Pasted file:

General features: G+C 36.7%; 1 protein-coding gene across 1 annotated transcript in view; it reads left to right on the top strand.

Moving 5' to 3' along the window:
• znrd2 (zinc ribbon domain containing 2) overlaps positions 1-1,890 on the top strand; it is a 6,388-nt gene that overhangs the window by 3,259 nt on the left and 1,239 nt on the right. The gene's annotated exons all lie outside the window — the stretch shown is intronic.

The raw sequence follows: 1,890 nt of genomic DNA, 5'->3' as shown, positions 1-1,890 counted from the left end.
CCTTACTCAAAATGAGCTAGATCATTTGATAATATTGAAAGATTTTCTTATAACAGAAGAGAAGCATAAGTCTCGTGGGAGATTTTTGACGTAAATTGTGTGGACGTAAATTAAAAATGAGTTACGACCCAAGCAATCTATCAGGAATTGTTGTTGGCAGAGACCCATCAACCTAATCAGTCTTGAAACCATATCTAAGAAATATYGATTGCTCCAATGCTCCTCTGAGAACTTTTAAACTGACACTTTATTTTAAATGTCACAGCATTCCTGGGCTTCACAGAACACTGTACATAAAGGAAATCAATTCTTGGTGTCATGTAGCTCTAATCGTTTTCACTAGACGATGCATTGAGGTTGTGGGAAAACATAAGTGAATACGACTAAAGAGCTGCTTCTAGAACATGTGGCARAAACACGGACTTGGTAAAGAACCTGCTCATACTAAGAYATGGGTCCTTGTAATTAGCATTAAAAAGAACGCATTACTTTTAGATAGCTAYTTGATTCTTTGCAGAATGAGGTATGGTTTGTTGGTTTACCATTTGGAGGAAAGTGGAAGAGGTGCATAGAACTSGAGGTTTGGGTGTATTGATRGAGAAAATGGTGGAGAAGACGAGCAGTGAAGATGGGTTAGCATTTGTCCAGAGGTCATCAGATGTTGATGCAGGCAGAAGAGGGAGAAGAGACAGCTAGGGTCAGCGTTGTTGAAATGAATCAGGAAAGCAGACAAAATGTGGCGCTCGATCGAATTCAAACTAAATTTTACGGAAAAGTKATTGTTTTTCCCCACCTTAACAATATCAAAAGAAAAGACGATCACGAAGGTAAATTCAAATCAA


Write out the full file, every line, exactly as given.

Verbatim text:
General features: G+C 36.7%; 1 protein-coding gene across 1 annotated transcript in view; it reads left to right on the top strand.

Moving 5' to 3' along the window:
• znrd2 (zinc ribbon domain containing 2) overlaps positions 1-1,890 on the top strand; it is a 6,388-nt gene that overhangs the window by 3,259 nt on the left and 1,239 nt on the right. The gene's annotated exons all lie outside the window — the stretch shown is intronic.

The raw sequence follows: 1,890 nt of genomic DNA, 5'->3' as shown, positions 1-1,890 counted from the left end.
CCTTACTCAAAATGAGCTAGATCATTTGATAATATTGAAAGATTTTCTTATAACAGAAGAGAAGCATAAGTCTCGTGGGAGATTTTTGACGTAAATTGTGTGGACGTAAATTAAAAATGAGTTACGACCCAAGCAATCTATCAGGAATTGTTGTTGGCAGAGACCCATCAACCTAATCAGTCTTGAAACCATATCTAAGAAATATYGATTGCTCCAATGCTCCTCTGAGAACTTTTAAACTGACACTTTATTTTAAATGTCACAGCATTCCTGGGCTTCACAGAACACTGTACATAAAGGAAATCAATTCTTGGTGTCATGTAGCTCTAATCGTTTTCACTAGACGATGCATTGAGGTTGTGGGAAAACATAAGTGAATACGACTAAAGAGCTGCTTCTAGAACATGTGGCARAAACACGGACTTGGTAAAGAACCTGCTCATACTAAGAYATGGGTCCTTGTAATTAGCATTAAAAAGAACGCATTACTTTTAGATAGCTAYTTGATTCTTTGCAGAATGAGGTATGGTTTGTTGGTTTACCATTTGGAGGAAAGTGGAAGAGGTGCATAGAACTSGAGGTTTGGGTGTATTGATRGAGAAAATGGTGGAGAAGACGAGCAGTGAAGATGGGTTAGCATTTGTCCAGAGGTCATCAGATGTTGATGCAGGCAGAAGAGGGAGAAGAGACAGCTAGGGTCAGCGTTGTTGAAATGAATCAGGAAAGCAGACAAAATGTGGCGCTCGATCGAATTCAAACTAAATTTTACGGAAAAGTKATTGTTTTTCCCCACCTTAACAATATCAAAAGAAAAGACGATCACGAAGGTAAATTCAAATCAA